Prayer – Creates focus, intention, reflection and connection within ourselves and our spiritual well-being.
Intention – Establishing an intention to any exercise or activity builds focus, connection and reflection. Try setting the intention “I am going to be my best self today” first thing in the morning. See how that affects your day. Or, set the intention, “I want to feel connected to my partner” before you set out to resolve a conflict or argument.
If you are having difficulty making changes or setting goals, start with creating an intention.
- I intend to be more forgiving
- I intend to be more open and connected to others.
Setting intentions creates that small space to allow for change, flexibility and CHOICE. You can then choose to respond rather than acting out of habit.
-Tara Brach has several books about self- compassion and setting intentions.
Loving-Kindness Meditation – You can create your own loving-kindness meditation, depending on your own needs and current challenges. Here is an example:
May you feel appreciated.
May you feel purposeful
May you feel good enough.
May you feel peaceful and at ease.
May you know the beauty of your true nature.
May you feel understood and supported.
May you feel loved and connected.
Say this out loud and then repeat meditation changing the ‘you’ to ‘I’. You can say this to a specific group of people, family, friends, humanity and/or yourself.
Pair this with imagery. Imagine your heart with open arms as it takes in and stores these words.
Headspace Meditation- Is an app on a smart phone that provides daily mindfulness audio scripts. They offer 10 free trials. They are only 10 minutes long, making it easy to fit into your day! Having someone guiding and prompting you can help you stay focused during your mindfulness practice.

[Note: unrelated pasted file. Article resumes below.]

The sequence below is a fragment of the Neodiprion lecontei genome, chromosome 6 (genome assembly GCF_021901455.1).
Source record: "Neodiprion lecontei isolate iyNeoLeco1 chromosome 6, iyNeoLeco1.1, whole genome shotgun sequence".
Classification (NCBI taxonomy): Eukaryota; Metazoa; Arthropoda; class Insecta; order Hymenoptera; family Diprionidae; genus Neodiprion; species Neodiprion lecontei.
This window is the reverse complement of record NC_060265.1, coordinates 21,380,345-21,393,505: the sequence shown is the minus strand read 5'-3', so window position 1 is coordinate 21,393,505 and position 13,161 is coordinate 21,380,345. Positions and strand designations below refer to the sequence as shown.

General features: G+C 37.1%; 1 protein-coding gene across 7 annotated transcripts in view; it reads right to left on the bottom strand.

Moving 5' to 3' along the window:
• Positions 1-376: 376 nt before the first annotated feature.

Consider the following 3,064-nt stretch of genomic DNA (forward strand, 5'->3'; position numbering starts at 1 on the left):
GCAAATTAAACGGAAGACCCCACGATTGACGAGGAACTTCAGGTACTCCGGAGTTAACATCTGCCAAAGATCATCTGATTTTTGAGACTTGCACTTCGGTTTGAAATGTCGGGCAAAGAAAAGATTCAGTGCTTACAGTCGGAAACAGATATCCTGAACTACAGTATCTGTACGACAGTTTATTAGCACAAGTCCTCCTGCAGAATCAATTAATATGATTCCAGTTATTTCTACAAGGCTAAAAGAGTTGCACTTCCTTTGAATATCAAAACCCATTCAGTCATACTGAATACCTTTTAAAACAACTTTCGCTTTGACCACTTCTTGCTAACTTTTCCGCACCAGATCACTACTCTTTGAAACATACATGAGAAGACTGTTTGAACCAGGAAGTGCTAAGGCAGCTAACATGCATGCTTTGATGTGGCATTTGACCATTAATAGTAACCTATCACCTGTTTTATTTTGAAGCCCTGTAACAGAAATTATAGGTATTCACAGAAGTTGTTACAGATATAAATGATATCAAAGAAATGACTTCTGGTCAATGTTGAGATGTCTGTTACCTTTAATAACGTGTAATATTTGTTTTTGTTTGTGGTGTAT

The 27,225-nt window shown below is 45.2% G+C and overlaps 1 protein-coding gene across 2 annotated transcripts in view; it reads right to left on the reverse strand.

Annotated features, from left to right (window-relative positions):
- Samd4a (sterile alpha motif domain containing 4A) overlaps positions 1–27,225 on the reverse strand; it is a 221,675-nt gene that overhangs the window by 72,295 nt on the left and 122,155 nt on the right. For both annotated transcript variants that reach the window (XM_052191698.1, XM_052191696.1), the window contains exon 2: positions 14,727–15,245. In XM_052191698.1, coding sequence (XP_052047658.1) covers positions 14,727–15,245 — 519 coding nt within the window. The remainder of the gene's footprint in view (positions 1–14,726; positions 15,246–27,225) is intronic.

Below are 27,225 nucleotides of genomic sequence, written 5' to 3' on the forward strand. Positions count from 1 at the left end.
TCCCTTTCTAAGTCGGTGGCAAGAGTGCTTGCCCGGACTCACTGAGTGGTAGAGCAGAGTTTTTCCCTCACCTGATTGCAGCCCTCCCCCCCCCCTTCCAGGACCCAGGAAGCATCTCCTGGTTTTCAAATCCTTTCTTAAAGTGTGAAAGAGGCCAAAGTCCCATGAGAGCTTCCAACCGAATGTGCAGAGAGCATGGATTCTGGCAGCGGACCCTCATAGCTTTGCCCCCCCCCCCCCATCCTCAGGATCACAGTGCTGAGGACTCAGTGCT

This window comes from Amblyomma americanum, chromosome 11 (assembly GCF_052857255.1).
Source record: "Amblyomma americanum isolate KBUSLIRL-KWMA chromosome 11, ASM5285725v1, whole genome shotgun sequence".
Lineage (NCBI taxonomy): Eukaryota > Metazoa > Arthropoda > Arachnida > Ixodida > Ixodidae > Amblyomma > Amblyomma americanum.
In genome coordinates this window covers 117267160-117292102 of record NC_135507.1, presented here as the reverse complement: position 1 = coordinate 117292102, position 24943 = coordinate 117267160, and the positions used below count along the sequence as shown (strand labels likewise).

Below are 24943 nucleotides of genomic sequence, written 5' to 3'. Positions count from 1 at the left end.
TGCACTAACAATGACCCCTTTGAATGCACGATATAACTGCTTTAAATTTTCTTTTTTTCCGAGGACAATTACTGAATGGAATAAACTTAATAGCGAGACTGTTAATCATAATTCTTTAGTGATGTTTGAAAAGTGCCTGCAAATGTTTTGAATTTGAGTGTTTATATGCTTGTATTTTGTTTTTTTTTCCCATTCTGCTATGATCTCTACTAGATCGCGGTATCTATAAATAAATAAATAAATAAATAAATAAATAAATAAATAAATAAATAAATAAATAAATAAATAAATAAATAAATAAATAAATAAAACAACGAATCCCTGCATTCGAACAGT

Thisissand- Another app on your phone. The subtle, gentle movements of creating sand art on your phone can be very relaxing. Phone apps make mindfulness and meditation convenient which can increase accountability. Sometimes we just need that quick shift of focus to prompt the parasympathetic nervous system. Focusing on a project or activity quiets the ‘noise’ in our head. If you use this app, I would encourage you to practice noticing and awareness (scanning your body and notice any thoughts, feelings, sensations and breathing). Otherwise, this could be another mindless, ‘time-waster’ activity like watching television or surfing the internet. I hear many people say they relax by watching television or surfing the web. We do these activities when we want to ‘veg’ out, meaning check out. These activities produce a numbing affect from our stress. This is very different than what I am suggesting. I want you to relax but also check in and be aware of your emotions, mind and body.
You can even combine setting an intention to your work of art.
I want to be more grateful... calm... inspired...etc.
What would that look like in this picture?
I hope some of these suggestions will help you succeed with creating a meditation and mindfulness practice in your daily schedule. Start small – 10 minutes a day- as you create a new healthy habit!
*Disclaimer- For anyone experiencing dissociation or paranoid thoughts, please consult with your medical or mental health provider before attempting some of these practices mentioned in this blog.